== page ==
By Duncan Miriri
ADDIS ABABA (Reuters) – The Ethiopian Airlines pilot whose jet crashed killing 157 people had reported flight-control problems, the company said on Wednesday, as it prepared to send the black boxes to Europe from a disaster that has rocked the global aviation industry.
The still unexplained crash, which happened just after take-off from Addis Ababa, followed another disaster involving a Boeing 737 MAX in Indonesia five months ago that killed 189 people.
Though there is no proof of links, the twin disasters have spooked passengers, led to the grounding of most of Boeing’s 737 MAX fleet and hammered shares in the world’s biggest planemaker.
Since the Indonesia crash, there has been attention on an automated anti-stall system that dips the aircraft’s nose down.
Ethiopia Airlines spokesman Asrat Begashaw told Reuters it was still unclear what happened on Sunday, but its pilot had reported control issues – as opposed to external factors such as birds.
“The pilot reported flight control problems and requested to turn back. In fact he was allowed to turn back,” he said.
A decision where in Europe to send the black boxes would be taken by Thursday, the airline said.
Multiple nations, including the European Union, have suspended the 737 MAX, grounding about two-thirds of the 371 jets of that make in operation around the world, according to Reuters calculations.
Many airlines were managing to keep to schedule by using other jets while economic woes meant some may be grateful for a pause. The biggest impact could be on future deliveries given Boeing has nearly 5,000 more 737 MAXs on order.
India said it would not take any deliveries until safety concerns were cleared and Ethiopian Airlines said it would decide whether to cancel orders after a preliminary probe.
Passengers were fretting too, with many seeking reassurances they would not be flying on a 737 MAX. Kayak.com was the first big site to say it would modify filters to allow customers to exclude particular types of planes from queries.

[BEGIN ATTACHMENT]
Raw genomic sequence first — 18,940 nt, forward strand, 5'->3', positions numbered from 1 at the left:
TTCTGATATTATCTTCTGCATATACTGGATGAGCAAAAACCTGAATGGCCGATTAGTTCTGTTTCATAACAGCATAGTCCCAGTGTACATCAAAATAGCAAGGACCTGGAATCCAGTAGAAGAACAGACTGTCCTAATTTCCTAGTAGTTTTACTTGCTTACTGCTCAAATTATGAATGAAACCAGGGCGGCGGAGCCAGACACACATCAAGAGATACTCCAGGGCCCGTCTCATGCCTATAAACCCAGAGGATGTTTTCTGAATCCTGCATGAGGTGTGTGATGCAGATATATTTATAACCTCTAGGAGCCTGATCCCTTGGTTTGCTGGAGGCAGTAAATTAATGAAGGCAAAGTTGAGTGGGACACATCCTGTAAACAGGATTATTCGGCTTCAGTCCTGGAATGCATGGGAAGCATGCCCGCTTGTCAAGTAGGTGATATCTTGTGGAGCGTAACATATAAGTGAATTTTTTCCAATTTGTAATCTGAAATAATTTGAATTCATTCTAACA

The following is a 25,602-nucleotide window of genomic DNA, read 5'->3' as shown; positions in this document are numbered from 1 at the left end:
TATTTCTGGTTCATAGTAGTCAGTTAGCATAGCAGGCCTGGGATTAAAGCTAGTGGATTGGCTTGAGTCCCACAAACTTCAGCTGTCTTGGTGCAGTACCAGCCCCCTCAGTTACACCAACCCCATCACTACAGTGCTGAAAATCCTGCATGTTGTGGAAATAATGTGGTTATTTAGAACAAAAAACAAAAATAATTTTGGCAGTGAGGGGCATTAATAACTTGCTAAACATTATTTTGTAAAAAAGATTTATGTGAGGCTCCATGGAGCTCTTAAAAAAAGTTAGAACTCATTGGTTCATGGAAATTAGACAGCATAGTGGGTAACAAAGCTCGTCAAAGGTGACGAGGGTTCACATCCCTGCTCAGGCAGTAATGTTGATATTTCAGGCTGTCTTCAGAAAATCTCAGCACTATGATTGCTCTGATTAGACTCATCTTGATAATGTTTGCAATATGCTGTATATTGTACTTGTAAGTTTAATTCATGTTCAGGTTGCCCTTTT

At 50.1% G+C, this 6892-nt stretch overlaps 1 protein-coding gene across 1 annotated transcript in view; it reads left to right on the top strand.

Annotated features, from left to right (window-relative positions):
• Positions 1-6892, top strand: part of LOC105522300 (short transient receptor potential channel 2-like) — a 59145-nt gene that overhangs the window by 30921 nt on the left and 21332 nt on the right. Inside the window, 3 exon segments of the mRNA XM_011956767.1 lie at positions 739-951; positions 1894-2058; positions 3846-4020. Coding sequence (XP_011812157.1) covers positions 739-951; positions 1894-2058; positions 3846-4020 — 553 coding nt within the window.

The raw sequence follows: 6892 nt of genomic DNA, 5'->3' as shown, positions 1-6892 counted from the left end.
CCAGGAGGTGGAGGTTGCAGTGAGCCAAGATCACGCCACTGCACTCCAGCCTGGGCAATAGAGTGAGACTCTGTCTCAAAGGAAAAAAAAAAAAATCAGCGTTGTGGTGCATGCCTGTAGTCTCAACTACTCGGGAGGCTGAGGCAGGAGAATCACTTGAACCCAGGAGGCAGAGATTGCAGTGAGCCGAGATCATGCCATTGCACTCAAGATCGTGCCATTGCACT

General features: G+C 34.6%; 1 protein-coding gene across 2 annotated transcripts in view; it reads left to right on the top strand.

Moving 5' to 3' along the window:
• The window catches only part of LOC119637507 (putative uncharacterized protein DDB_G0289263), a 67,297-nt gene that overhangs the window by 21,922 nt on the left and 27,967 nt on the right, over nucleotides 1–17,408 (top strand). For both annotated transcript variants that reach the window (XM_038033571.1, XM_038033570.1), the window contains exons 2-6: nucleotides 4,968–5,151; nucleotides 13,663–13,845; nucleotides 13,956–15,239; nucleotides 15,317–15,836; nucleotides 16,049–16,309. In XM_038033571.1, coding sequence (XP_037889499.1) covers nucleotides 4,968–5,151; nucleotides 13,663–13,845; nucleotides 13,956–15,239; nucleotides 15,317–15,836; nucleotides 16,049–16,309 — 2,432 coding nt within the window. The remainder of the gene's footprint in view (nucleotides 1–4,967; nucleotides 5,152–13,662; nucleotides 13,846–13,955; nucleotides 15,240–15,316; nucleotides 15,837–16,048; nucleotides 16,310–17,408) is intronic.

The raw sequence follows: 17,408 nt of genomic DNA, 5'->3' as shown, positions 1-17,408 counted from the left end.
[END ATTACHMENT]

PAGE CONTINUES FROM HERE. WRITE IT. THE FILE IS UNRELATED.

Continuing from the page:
Nevertheless, the United States held out against suspension and Boeing affirmed its “full confidence” in the model.
U.S. President Donald Trump, an aviation enthusiast whose ties with Boeing run deep, received safety assurances personally from its chief executive Dennis Muilenburg.
Still, Boeing shares have fallen some 11 percent since the crash, losing $26.65 billion of market value.
Possibly presaging a raft of claims, Norwegian Air said it would seek recompense for lost revenue and extra costs after grounding its 737 MAX aircraft.
“We expect Boeing to take this bill,” it said.
More than a dozen relatives of those who perished paid their respects on Wednesday at the rural site where Flight ET 302 came down in a fireball. Workers set up tents decorated with white roses.
Given problems of identification of charred remains, it will take days to start returning them to families, probably weeks for some which will require dental or DNA testing.
The victims came from more than 30 nations.
Of the top 10 nations by air passenger travel, all but the United States and Japan halted the 737 MAX. Egypt, Thailand, Lebanon, Serbia, Kosovo and Uzbekistan joined them on Wednesday.
Resisting pressure, the U.S. Federal Aviation Administration’s (FAA) acting administrator Dan Elwel said its review had shown “no systemic performance issues.”
The three U.S. airlines using the 737 MAX – Southwest Airlines Co, American Airlines Group Inc and United Airlines – stood by the aircraft.
The new variant of the world’s most-sold modern passenger aircraft was viewed as the likely workhorse for airlines for decades. But October’s Lion Air crash in Indonesia sparked a debate on automation, particularly over a software system designed to push the plane down to stop a stall during flight.
Boeing says it plans to update the software in coming weeks.
Though there are no proven links between the two recent 737 MAX crashes, the United Arab Emirates’ aviation regulator said on Tuesday there were “marked similarities” and China’s regulator noted both occurred shortly after take-off.
In November, two incidents were reported to the NASA-run Aviation Safety Reporting Database that involved problems in controlling the 737 MAX at low altitude just after take-off with autopilot engaged, according to documents first published by the Dallas Morning News and verified by Reuters.
“We discussed the departure at length and I reviewed in my mind our automation setup and flight profile but can’t think of any reason the aircraft would pitch nose down so aggressively,” one pilot said.
In another case, the pilot said: “With the concerns with the MAX 8 nose down stuff, we thought it appropriate to bring it to your attention.”
Boeing did not respond immediately to a request for comment, but it has previously said it provided appropriate information to pilots to use an existing procedure to handle the issue of erroneous data affecting the anti-stall system.
(Additional reporting by Aaron Maasho in Addis Ababa; Kumerra Gemechu in Gora-Bokka, Ethiopia; Omar Mohammed and Maggie Fick in Nairobi; Tim Hepher in Paris; David Shepardson in Washington; Jamie Freed in Singapore; Terje Solsvik in Oslo; Aditi Shah in Mumbai; Sanjana Shivdas in Bengaluru; Aleksandar Vasovic in Belgrade; Writing by Andrew Cawthorne; Editing by Jon Boyle)